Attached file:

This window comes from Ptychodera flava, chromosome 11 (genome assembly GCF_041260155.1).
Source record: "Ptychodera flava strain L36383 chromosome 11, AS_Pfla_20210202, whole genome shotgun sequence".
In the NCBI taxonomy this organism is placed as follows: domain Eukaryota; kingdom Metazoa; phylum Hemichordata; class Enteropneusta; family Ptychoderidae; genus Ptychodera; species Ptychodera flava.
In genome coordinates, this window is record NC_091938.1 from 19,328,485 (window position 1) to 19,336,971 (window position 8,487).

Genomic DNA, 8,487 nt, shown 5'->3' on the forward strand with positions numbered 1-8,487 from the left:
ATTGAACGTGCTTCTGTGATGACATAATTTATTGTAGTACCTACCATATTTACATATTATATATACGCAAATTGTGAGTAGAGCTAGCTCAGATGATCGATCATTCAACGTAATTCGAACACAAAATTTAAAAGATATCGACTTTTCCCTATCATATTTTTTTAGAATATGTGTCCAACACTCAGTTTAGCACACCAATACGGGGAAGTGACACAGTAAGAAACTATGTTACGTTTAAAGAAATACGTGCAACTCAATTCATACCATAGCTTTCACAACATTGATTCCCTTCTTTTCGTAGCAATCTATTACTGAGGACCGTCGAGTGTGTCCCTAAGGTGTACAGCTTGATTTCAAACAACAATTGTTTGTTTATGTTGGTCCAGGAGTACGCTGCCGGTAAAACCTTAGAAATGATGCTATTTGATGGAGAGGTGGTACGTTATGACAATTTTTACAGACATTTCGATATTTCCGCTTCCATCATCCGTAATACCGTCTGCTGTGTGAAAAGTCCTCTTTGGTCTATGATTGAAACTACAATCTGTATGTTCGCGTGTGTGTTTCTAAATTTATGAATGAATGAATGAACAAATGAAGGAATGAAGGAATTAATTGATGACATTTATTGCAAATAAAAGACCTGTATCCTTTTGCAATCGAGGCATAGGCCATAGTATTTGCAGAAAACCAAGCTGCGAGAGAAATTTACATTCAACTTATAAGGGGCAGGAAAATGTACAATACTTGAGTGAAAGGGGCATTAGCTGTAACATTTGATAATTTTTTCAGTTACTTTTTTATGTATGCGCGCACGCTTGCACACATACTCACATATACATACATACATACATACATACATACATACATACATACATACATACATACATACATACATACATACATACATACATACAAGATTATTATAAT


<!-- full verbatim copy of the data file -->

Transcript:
This window comes from Ptychodera flava, chromosome 11 (genome assembly GCF_041260155.1).
Source record: "Ptychodera flava strain L36383 chromosome 11, AS_Pfla_20210202, whole genome shotgun sequence".
In the NCBI taxonomy this organism is placed as follows: domain Eukaryota; kingdom Metazoa; phylum Hemichordata; class Enteropneusta; family Ptychoderidae; genus Ptychodera; species Ptychodera flava.
In genome coordinates, this window is record NC_091938.1 from 19,328,485 (window position 1) to 19,336,971 (window position 8,487).

Genomic DNA, 8,487 nt, shown 5'->3' on the forward strand with positions numbered 1-8,487 from the left:
ATTGAACGTGCTTCTGTGATGACATAATTTATTGTAGTACCTACCATATTTACATATTATATATACGCAAATTGTGAGTAGAGCTAGCTCAGATGATCGATCATTCAACGTAATTCGAACACAAAATTTAAAAGATATCGACTTTTCCCTATCATATTTTTTTAGAATATGTGTCCAACACTCAGTTTAGCACACCAATACGGGGAAGTGACACAGTAAGAAACTATGTTACGTTTAAAGAAATACGTGCAACTCAATTCATACCATAGCTTTCACAACATTGATTCCCTTCTTTTCGTAGCAATCTATTACTGAGGACCGTCGAGTGTGTCCCTAAGGTGTACAGCTTGATTTCAAACAACAATTGTTTGTTTATGTTGGTCCAGGAGTACGCTGCCGGTAAAACCTTAGAAATGATGCTATTTGATGGAGAGGTGGTACGTTATGACAATTTTTACAGACATTTCGATATTTCCGCTTCCATCATCCGTAATACCGTCTGCTGTGTGAAAAGTCCTCTTTGGTCTATGATTGAAACTACAATCTGTATGTTCGCGTGTGTGTTTCTAAATTTATGAATGAATGAATGAACAAATGAAGGAATGAAGGAATTAATTGATGACATTTATTGCAAATAAAAGACCTGTATCCTTTTGCAATCGAGGCATAGGCCATAGTATTTGCAGAAAACCAAGCTGCGAGAGAAATTTACATTCAACTTATAAGGGGCAGGAAAATGTACAATACTTGAGTGAAAGGGGCATTAGCTGTAACATTTGATAATTTTTTCAGTTACTTTTTTATGTATGCGCGCACGCTTGCACACATACTCACATATACATACATACATACATACATACATACATACATACATACATACATACATACATACATACATACATACATACATACATACAAGATTATTATAAT